A correspondent who writes on the subject of "Healing by...

Camberley News

A correspondent who writes on the subject of "Healing by Suggestion," puts one phase of such healing quite succinctly. He is, of course, entitled to explain his point of view, and I should not dream of intervening again in the discussion were it not that in advising your readers, as he does most generously, to "proceed logically, as Christian Scientists are trying to do," he gives the unwary unwittingly to think that the manipulation of thoughts, in the manner explained by him, is Christian Science. In these circumstances I am sure that you will permit me to point out that the attempt to neutralize or exterminate one thought by another thought is a process of mental suggestion, and constitutes a fundamental misunderstanding of Christian Science. You do not, for instance, attempt to displace a thought of sorrow with a thought of joy; that, to the Christian Scientist, is simply substituting one human belief for another, and is, in addition, mere jargon. What you really do is to deny the actual power and reality of evil through a metaphysical realization of the omnipresence and omnipotence of God, good, which is quite another thing. You do not, in a word, give a person a thought of joy, but, in the words of Mrs. Eddy on page 261 of Science and Health, you "hold thought steadfastly to the enduring, the good, and the true."

In the exact proportion in which a man succeeds in this attempt to lay hold of the Christ, he will gain the Mind of Christ. This does not consist in merely holding thoughts of good; it consists of what the epistles term, in a consistently mistranslated phrase, a scientific knowledge of God. It is not enough, therefore, in order to demonstrate Christian Science, to hold fast to a human concept of "the enduring, the good, and the true;" it is necessary to gain and maintain a metaphysical understanding of what these terms mean. A man, for example, who imagined law to be a lawyer's code, capable of being broken at will, instead of that in which no variation ever has or can take place, would be hopelessly hampered in any attempt to demonstrate the hypotheses of natural science. In the same way, a man might hold any thought he chose about "the enduring," might adhere to every premise of the theory of the conservation of energy, and yet, if he did not grasp the metaphysical explanation of substance, remain incapable of understanding how Jesus walked on the water or fed the multitude, or why he declared the mountain could be removed or the sycamine tree rooted up.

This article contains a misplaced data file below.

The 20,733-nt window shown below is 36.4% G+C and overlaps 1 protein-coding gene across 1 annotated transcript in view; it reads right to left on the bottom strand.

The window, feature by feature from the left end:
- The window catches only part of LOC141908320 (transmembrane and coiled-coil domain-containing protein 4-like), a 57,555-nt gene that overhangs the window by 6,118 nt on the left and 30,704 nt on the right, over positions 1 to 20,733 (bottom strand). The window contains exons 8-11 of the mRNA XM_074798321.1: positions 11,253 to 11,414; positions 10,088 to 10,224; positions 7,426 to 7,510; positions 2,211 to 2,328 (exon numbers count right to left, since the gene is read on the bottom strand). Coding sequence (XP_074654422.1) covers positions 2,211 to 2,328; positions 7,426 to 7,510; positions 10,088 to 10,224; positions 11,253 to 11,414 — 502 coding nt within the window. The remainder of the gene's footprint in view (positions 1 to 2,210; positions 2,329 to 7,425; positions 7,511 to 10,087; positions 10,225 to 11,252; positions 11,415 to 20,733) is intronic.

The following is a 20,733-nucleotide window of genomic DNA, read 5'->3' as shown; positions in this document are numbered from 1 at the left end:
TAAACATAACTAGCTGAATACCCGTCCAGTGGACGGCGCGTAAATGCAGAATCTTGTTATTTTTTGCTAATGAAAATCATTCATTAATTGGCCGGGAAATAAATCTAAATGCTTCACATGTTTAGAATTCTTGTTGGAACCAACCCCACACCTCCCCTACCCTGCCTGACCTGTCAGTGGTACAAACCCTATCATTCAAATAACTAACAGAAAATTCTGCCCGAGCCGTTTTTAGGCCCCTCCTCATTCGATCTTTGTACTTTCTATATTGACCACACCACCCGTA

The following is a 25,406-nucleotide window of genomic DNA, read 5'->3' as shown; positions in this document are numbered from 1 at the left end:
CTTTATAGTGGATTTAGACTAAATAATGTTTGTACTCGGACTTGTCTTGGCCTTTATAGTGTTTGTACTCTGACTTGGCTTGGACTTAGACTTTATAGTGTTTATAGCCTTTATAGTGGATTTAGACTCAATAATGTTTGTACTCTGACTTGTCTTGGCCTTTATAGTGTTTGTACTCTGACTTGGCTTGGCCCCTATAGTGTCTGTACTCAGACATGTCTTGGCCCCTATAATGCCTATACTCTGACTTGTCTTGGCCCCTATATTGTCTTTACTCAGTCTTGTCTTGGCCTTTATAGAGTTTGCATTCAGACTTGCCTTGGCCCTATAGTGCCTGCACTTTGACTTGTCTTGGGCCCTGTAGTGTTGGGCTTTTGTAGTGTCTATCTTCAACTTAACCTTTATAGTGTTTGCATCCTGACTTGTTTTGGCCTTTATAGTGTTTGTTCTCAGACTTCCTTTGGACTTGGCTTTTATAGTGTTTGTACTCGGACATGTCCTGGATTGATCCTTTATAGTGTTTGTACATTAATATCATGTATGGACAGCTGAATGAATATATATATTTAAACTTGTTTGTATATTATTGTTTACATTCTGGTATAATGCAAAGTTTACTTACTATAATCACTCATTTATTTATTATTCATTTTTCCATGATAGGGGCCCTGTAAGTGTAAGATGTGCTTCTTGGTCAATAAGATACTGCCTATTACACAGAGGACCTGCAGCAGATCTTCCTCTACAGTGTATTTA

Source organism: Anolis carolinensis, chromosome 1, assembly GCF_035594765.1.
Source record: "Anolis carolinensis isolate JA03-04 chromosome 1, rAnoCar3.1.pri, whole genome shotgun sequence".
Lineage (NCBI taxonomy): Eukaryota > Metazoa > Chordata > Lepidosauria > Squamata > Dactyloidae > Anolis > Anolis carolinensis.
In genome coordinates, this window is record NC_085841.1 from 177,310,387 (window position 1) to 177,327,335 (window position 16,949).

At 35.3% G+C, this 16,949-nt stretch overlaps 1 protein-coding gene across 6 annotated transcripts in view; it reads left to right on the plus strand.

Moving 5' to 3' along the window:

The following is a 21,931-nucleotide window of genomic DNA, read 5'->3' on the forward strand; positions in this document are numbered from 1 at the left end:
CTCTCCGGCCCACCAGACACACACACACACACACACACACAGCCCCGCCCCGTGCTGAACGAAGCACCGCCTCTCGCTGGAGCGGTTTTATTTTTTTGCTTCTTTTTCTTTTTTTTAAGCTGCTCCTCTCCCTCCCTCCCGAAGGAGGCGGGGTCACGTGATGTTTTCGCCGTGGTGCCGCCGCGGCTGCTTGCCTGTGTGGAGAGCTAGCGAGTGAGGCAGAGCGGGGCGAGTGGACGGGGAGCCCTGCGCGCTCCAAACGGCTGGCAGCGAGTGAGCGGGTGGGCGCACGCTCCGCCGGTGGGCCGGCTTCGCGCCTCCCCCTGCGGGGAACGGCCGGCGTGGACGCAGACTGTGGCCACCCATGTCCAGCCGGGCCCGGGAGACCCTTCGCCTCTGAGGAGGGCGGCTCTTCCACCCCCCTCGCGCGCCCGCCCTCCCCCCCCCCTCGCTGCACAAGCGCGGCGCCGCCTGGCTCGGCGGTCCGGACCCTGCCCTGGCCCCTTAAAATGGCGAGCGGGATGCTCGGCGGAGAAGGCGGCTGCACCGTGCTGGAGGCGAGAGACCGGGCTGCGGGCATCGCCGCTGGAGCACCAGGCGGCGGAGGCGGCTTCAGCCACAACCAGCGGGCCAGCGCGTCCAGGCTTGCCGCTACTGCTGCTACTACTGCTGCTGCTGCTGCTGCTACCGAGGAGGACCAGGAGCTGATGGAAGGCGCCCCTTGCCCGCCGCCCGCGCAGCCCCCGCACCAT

The fact is that giving people thoughts with which to eradicate other thoughts is bound to end in the establishment of formulas; in other words, in the attempt to heal by substituting paragraphs for prescriptions. Jesus did not heal the withered hand by anything so hopelessly limited as holding a right thought about a hand. He healed it by the same metaphysical process by which he raised Lazarus, and by which he overcame sin. He healed it, that is to say, by his scientific realization of the reality of Spirit, and the inevitable corollary of the utter unreality of matter.

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